You could see this in the recent end of year shows for undergraduate and post graduate students at Nottingham Trent and Nottingham Universities.
Walking around these shows made me realise that access to quality from our own experience of life is the right of everyone: we need to help more people in Nottingham to understand and reach that: but how?
Particularly stunning was the work of Trent’s Department of Interior Architecture in their recent end of year show Small is Beautiful, the show accompanied by a publication, Made@ Trent, article to follow). As I walked round this exhibition I thought ‘Yes!” it moved me to think: “Here is the news, this is the form news could/should be taking, how can this way of thinking and seeing the world be shared with more people, more of the time?”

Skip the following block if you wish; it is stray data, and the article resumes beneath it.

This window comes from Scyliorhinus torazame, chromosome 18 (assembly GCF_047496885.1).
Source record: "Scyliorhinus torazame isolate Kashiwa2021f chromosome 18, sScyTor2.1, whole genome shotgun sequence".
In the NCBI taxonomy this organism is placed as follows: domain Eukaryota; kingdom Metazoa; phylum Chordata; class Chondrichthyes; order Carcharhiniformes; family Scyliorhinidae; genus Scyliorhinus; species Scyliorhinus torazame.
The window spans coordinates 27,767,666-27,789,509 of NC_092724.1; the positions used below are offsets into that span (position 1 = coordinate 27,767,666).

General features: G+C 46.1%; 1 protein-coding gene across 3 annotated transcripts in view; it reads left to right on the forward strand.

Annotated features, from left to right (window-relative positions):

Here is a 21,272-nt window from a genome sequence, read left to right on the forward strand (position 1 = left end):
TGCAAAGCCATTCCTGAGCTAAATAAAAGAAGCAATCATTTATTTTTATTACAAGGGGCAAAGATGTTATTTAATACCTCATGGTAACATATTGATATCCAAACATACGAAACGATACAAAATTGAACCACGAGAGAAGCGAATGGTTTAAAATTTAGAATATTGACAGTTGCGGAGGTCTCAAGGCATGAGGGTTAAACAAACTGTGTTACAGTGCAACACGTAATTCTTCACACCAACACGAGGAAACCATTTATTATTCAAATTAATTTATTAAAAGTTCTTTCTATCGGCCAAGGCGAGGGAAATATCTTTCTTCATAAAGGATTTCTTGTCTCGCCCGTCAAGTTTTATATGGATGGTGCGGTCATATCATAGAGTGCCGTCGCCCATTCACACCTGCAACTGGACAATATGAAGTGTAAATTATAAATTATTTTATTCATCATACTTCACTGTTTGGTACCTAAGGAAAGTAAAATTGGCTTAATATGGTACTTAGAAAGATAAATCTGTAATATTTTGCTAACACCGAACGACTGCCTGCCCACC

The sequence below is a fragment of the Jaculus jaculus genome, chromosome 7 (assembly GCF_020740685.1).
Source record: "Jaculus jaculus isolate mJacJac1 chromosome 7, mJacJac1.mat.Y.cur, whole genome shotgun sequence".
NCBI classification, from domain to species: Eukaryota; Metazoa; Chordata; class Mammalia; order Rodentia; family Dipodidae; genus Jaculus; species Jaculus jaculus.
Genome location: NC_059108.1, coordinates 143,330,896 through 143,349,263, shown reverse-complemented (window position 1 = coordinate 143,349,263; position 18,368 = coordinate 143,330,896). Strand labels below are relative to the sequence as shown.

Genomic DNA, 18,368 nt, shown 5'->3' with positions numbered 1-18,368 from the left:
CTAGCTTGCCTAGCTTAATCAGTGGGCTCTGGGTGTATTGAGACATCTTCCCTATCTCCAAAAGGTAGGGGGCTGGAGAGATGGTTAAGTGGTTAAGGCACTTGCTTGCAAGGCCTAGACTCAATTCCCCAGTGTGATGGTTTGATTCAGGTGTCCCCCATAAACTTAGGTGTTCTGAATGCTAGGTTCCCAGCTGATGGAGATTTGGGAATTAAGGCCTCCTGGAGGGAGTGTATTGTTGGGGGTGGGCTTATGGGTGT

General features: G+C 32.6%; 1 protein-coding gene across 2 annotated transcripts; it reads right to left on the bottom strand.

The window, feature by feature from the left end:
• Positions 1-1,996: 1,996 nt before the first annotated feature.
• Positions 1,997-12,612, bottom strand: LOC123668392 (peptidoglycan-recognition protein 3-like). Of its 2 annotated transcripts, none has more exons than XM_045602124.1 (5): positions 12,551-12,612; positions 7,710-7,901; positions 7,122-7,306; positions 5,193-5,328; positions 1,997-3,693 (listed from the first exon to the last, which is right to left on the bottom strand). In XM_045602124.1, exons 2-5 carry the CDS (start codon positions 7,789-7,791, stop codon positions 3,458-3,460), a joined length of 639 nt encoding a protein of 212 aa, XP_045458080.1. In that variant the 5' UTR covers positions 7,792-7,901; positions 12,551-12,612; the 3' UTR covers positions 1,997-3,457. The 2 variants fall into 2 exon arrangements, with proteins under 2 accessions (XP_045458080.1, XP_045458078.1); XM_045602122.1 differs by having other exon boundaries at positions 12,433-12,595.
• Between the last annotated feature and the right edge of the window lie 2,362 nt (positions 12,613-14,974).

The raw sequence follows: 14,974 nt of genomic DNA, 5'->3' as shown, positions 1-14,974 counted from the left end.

The bigger question was, could this work be developed into art that could be incorporated into the fabric of the institutions?
If you imagine anyone who is going to really make a change, it’s going to have to be someone, or some kinds of people who are just ordinary and conversational, whose only ‘vested interest’ is to produce great work and improve culture and social mobility for everyone.
Since the development of Creative Quarters in Europe, throughout world and the UK there’s been a real sense that anything is possible and particularly in Nottingham.
There are so many people already doing this but for some reason, instead of their work being part of a wider capacity development, it falls,
becoming marketing for an existing status quo when it needs to be seen as a new insightful direction that is seen to regularly connect and document its impact on other ordinary people.